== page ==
A good deal of the book involves antiquities collection practices somewhere between lax and criminal. The Greens purchase artifacts without regard to history of ownership (provenance) or even authenticity (some were picked up on Ebay). When asked “how the organization could defend purchasing, studying, and publishing unprovenanced and likely forged items, given that such activities only provide further incentive for looters and forgers,” a Green employee emphasized the organization’s openness about these shortcomings. The authors were not won over. “By studying and publishing Green Collection artifacts that do not come with a rock-solid provenance,” they point out, “the GSI effectively launders potentially illicit antiquities.” It also means their collection is likely telling the Bible’s “story” with counterfeit relics, casting doubt on the entire project.
Finally, Moss and Baden devote a good deal of space to the Greens’ designs on education, including their attempt to install a Bible curriculum in public schools, beginning in the Mustang school district of Oklahoma. The four-year Bible curriculum was designed by Jerry Pattengale, then director of the GSI, who “intended to have the course in at least 100 schools by the start of the school year in 2016, and in thousands by 2017.” The ACLU, however, issued a red alert, and the threat of a lawsuit “moved the Mustang school board to pull the plug.” While the authors report there are “no plans to relaunch the Bible curriculum in public schools in the United States,” it seems unlikely that that will remain the case indefinitely.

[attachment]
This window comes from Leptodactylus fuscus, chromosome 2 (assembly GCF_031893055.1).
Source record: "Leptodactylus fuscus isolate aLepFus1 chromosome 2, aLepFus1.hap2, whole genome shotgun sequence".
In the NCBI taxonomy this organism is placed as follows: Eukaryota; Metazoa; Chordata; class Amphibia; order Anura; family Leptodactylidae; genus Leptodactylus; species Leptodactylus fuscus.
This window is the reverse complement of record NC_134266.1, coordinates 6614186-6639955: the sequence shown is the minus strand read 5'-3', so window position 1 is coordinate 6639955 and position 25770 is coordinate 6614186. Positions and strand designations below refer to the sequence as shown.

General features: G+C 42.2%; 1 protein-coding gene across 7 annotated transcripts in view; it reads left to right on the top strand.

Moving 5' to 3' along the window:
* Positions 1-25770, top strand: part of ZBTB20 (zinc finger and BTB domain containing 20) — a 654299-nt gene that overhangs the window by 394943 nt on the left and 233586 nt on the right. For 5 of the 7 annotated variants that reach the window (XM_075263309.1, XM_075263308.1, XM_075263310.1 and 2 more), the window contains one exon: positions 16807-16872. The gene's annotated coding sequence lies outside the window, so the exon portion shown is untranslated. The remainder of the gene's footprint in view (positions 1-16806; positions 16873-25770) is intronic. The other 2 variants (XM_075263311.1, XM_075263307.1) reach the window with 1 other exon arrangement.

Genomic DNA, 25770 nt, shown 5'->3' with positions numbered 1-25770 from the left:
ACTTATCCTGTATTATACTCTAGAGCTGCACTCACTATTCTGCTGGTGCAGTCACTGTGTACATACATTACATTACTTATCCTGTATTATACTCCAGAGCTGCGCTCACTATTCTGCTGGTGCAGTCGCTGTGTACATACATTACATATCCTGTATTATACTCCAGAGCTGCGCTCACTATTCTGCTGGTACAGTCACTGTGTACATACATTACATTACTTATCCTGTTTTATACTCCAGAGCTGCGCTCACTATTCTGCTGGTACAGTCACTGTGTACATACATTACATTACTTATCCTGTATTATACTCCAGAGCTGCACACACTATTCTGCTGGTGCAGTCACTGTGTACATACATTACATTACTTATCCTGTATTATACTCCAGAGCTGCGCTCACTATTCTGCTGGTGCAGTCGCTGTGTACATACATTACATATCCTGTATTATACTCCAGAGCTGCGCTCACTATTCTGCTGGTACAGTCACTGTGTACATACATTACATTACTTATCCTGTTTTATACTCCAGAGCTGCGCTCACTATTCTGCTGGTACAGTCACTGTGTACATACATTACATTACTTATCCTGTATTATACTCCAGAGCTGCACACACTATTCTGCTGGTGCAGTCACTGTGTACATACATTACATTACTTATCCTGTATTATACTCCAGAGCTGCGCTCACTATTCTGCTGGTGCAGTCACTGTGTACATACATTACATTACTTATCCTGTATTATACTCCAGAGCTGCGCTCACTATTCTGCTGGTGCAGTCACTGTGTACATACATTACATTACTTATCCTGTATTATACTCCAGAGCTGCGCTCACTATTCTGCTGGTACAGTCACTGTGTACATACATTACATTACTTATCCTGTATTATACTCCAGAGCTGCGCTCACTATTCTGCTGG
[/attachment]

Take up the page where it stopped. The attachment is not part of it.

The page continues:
Undeterred, the Greens took their show to Israel, where their program met with enviable success. “In its first trial year, 1500 Israeli ninth-graders used the curriculum; in the second year, that number quadrupled; and it is expected that thousands more will be using the program in the near future.” The problem is that the courses are hopelessly biased. “The curriculum and museum,” the authors conclude, “are alarming because they are misadvertised: what is billed as education is, in fact, subtle religious indoctrination.”